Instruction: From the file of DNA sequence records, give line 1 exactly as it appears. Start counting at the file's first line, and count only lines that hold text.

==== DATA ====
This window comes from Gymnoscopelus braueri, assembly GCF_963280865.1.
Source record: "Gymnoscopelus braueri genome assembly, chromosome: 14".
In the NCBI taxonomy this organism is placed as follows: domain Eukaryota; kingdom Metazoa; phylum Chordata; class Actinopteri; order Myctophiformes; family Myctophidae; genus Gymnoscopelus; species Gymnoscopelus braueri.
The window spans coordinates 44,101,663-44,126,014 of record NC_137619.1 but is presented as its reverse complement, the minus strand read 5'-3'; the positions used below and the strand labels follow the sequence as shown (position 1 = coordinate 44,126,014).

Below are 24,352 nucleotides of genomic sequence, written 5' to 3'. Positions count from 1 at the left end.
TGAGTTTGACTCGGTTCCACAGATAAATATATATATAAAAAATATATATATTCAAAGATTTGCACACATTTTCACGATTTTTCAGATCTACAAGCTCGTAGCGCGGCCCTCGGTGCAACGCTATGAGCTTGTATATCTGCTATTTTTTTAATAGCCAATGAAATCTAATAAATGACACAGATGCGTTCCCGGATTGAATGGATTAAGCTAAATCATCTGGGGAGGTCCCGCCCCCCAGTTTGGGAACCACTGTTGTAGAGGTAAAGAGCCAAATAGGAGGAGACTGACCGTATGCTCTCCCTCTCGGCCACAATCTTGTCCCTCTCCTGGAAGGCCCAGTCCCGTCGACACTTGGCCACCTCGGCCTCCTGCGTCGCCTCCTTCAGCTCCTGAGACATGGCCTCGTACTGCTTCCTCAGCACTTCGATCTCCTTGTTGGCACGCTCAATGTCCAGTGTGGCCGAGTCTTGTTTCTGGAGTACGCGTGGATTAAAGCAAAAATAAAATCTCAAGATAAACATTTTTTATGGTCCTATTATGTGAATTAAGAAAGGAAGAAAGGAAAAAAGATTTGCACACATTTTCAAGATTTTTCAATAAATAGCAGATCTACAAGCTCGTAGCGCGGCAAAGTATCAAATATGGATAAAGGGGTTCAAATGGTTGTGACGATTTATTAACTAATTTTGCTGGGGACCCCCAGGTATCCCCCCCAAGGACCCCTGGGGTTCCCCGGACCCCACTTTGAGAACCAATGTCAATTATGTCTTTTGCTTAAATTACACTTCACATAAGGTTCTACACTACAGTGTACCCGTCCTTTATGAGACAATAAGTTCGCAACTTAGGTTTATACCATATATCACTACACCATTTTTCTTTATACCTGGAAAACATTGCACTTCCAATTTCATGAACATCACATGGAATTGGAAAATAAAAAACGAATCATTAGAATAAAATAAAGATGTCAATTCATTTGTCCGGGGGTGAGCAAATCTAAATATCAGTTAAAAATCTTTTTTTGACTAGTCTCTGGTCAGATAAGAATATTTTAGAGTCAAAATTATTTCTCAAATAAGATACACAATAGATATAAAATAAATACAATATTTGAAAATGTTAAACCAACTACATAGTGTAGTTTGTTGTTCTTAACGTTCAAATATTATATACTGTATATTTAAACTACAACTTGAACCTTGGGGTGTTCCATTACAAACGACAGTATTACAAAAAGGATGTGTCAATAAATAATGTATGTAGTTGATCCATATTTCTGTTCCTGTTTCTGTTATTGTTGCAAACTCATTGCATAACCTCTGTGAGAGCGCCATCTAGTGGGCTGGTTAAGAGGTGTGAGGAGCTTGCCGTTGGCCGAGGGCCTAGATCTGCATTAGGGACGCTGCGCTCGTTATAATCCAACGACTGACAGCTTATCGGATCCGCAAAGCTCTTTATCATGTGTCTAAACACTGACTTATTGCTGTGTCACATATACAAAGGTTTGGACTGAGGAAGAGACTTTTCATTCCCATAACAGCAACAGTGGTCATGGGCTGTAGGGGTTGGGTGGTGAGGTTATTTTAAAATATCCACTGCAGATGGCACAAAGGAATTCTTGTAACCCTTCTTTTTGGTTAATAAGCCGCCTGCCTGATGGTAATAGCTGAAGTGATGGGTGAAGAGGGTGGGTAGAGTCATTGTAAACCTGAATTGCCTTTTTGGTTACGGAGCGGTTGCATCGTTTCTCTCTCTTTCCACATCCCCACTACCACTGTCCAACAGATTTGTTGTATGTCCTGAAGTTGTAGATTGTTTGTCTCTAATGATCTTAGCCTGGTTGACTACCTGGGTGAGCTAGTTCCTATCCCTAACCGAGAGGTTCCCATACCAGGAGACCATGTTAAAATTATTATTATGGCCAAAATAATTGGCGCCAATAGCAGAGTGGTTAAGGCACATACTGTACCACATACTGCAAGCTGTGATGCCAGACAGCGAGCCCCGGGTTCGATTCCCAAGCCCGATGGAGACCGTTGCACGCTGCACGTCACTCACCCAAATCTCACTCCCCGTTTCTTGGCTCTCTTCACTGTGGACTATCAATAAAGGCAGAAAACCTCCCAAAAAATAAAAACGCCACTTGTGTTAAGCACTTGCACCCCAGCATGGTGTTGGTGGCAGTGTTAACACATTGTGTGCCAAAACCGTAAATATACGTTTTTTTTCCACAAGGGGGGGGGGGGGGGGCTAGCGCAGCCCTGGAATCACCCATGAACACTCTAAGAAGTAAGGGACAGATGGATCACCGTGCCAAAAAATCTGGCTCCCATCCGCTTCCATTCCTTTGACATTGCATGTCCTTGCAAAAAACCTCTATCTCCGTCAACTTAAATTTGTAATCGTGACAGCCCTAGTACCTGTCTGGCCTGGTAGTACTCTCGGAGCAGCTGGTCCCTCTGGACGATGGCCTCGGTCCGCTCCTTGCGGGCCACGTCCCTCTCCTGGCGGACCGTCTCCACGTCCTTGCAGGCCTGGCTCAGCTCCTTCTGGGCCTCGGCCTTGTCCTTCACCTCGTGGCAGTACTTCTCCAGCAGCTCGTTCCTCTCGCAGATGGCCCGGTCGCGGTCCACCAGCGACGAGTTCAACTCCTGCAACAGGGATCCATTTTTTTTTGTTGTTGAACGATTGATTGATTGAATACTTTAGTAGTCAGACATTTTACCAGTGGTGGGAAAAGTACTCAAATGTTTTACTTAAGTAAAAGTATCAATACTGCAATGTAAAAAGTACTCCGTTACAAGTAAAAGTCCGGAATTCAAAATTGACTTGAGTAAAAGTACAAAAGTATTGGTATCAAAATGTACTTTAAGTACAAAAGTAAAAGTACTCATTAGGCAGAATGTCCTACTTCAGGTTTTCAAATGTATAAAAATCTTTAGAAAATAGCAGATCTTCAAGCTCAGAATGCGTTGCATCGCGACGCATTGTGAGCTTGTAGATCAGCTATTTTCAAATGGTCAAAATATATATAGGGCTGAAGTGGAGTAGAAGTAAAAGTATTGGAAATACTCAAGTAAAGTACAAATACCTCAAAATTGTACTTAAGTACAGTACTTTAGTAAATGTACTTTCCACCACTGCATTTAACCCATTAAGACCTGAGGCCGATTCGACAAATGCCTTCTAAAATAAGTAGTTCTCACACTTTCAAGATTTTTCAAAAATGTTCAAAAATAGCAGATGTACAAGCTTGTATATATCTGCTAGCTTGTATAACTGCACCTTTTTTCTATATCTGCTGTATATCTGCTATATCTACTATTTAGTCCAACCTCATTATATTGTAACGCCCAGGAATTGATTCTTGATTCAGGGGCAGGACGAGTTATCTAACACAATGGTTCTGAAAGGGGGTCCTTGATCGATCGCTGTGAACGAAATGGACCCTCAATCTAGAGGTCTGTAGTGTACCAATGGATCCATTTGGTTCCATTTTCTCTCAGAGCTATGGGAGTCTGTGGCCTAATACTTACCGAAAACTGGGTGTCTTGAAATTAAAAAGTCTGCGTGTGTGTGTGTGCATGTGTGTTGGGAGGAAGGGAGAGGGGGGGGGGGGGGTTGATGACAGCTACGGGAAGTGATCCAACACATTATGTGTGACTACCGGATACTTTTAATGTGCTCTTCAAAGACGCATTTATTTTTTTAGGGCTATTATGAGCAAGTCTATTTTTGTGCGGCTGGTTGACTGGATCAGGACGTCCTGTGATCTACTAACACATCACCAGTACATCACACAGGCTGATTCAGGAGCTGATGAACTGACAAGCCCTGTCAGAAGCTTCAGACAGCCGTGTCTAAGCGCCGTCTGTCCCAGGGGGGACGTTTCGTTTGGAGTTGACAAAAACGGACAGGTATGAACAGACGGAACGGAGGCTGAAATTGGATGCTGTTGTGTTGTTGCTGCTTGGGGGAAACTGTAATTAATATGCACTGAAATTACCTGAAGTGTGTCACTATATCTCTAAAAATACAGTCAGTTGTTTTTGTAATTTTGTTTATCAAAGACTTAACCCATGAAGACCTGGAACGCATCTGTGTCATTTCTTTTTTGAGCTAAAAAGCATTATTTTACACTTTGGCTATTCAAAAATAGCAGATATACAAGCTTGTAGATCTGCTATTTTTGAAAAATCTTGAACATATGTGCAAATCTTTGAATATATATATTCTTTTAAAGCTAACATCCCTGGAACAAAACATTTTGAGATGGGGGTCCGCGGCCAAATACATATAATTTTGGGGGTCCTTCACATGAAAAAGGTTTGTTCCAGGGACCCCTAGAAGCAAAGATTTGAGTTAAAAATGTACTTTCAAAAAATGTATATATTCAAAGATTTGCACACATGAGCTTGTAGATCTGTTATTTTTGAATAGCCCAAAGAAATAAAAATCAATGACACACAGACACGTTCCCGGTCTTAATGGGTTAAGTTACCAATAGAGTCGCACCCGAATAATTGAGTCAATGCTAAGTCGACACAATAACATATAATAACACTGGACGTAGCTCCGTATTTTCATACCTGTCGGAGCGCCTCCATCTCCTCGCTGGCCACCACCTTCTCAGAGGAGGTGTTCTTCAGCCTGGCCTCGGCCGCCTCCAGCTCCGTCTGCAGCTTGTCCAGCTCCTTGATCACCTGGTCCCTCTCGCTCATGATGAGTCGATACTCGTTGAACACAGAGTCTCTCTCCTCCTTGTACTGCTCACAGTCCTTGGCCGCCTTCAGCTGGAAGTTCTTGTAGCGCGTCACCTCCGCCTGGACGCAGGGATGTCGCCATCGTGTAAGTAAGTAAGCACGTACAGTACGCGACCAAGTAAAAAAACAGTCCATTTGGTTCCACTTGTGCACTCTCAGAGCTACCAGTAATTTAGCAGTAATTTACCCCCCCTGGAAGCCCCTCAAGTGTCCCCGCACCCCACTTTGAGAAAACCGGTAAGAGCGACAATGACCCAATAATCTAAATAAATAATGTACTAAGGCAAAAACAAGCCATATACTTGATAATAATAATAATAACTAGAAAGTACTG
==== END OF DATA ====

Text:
This window comes from Gymnoscopelus braueri, assembly GCF_963280865.1.